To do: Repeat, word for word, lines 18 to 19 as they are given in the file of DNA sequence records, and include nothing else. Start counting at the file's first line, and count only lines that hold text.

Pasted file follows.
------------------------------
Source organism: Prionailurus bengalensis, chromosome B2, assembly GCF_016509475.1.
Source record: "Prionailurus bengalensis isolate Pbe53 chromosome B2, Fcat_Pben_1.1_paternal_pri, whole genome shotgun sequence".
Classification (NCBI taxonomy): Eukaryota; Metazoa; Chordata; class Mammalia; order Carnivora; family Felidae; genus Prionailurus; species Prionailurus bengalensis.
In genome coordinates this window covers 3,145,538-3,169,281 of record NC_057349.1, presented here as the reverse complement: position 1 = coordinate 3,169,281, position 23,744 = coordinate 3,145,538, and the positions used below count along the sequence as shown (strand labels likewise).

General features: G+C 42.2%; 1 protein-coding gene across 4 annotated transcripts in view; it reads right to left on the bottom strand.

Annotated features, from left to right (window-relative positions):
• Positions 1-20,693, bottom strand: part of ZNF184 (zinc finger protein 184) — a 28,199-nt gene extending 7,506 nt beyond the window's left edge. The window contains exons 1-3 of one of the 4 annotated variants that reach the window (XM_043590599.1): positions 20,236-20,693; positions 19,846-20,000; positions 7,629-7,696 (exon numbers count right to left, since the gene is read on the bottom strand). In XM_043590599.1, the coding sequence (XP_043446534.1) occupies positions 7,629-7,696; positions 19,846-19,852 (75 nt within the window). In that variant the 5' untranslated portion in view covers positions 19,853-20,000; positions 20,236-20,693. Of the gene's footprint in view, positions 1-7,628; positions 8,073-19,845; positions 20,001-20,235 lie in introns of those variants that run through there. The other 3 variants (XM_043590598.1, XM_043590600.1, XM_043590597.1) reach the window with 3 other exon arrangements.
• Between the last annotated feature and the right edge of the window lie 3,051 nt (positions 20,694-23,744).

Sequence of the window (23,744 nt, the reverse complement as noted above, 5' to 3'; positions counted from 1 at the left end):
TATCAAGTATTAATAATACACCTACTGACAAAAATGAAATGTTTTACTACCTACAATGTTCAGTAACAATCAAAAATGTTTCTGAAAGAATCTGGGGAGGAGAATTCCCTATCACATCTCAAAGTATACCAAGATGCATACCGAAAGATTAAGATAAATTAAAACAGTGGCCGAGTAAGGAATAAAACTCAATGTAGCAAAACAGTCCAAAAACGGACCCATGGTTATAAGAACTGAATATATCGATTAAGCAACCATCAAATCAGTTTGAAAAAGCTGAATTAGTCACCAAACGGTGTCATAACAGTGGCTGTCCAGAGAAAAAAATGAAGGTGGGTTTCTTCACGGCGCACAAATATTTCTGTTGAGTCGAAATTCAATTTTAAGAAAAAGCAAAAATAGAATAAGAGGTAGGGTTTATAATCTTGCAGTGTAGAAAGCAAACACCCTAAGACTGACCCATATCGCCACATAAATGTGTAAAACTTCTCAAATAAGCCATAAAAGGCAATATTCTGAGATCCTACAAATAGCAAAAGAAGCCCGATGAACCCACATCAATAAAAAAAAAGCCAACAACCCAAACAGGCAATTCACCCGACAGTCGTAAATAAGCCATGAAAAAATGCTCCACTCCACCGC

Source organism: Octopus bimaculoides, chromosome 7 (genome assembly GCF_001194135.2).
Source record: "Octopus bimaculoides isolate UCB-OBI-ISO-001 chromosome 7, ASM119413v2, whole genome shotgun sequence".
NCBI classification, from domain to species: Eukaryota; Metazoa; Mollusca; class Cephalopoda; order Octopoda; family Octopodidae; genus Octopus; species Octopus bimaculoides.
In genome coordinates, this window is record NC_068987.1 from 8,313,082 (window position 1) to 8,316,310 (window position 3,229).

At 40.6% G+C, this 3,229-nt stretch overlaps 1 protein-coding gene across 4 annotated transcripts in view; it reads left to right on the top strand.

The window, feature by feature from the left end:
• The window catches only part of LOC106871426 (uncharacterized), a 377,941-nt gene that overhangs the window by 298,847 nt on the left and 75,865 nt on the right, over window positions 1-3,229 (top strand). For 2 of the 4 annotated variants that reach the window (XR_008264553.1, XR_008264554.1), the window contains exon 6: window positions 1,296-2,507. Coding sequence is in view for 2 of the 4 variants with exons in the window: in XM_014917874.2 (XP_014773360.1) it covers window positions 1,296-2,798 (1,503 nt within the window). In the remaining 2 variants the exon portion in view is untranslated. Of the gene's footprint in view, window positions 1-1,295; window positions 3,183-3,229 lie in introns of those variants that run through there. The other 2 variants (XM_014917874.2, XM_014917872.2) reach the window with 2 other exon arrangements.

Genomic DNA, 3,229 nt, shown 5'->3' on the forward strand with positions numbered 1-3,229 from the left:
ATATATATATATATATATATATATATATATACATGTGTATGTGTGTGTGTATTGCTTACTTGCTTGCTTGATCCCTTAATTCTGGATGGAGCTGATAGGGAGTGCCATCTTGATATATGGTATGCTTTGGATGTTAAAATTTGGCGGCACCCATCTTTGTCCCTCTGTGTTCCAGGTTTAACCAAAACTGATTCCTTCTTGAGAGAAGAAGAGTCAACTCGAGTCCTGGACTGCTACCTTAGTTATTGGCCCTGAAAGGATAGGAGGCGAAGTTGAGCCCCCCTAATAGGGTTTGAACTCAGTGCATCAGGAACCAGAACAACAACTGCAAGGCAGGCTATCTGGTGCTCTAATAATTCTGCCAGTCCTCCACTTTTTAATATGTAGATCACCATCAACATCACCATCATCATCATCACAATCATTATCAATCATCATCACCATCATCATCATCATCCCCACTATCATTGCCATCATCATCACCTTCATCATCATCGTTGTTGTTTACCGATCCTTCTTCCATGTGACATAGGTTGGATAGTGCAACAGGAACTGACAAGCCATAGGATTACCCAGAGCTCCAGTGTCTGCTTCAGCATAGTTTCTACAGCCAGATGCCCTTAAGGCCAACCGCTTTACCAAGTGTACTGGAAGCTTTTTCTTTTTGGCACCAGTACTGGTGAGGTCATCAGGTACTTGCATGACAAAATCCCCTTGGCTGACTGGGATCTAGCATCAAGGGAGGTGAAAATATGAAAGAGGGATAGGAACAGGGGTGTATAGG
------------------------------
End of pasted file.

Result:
Genomic DNA, 3,229 nt, shown 5'->3' on the forward strand with positions numbered 1-3,229 from the left:
ATATATATATATATATATATATATATATATACATGTGTATGTGTGTGTGTATTGCTTACTTGCTTGCTTGATCCCTTAATTCTGGATGGAGCTGATAGGGAGTGCCATCTTGATATATGGTATGCTTTGGATGTTAAAATTTGGCGGCACCCATCTTTGTCCCTCTGTGTTCCAGGTTTAACCAAAACTGATTCCTTCTTGAGAGAAGAAGAGTCAACTCGAGTCCTGGACTGCTACCTTAGTTATTGGCCCTGAAAGGATAGGAGGCGAAGTTGAGCCCCCCTAATAGGGTTTGAACTCAGTGCATCAGGAACCAGAACAACAACTGCAAGGCAGGCTATCTGGTGCTCTAATAATTCTGCCAGTCCTCCACTTTTTAATATGTAGATCACCATCAACATCACCATCATCATCATCACAATCATTATCAATCATCATCACCATCATCATCATCATCCCCACTATCATTGCCATCATCATCACCTTCATCATCATCGTTGTTGTTTACCGATCCTTCTTCCATGTGACATAGGTTGGATAGTGCAACAGGAACTGACAAGCCATAGGATTACCCAGAGCTCCAGTGTCTGCTTCAGCATAGTTTCTACAGCCAGATGCCCTTAAGGCCAACCGCTTTACCAAGTGTACTGGAAGCTTTTTCTTTTTGGCACCAGTACTGGTGAGGTCATCAGGTACTTGCATGACAAAATCCCCTTGGCTGACTGGGATCTAGCATCAAGGGAGGTGAAAATATGAAAGAGGGATAGGAACAGGGGTGTATAGG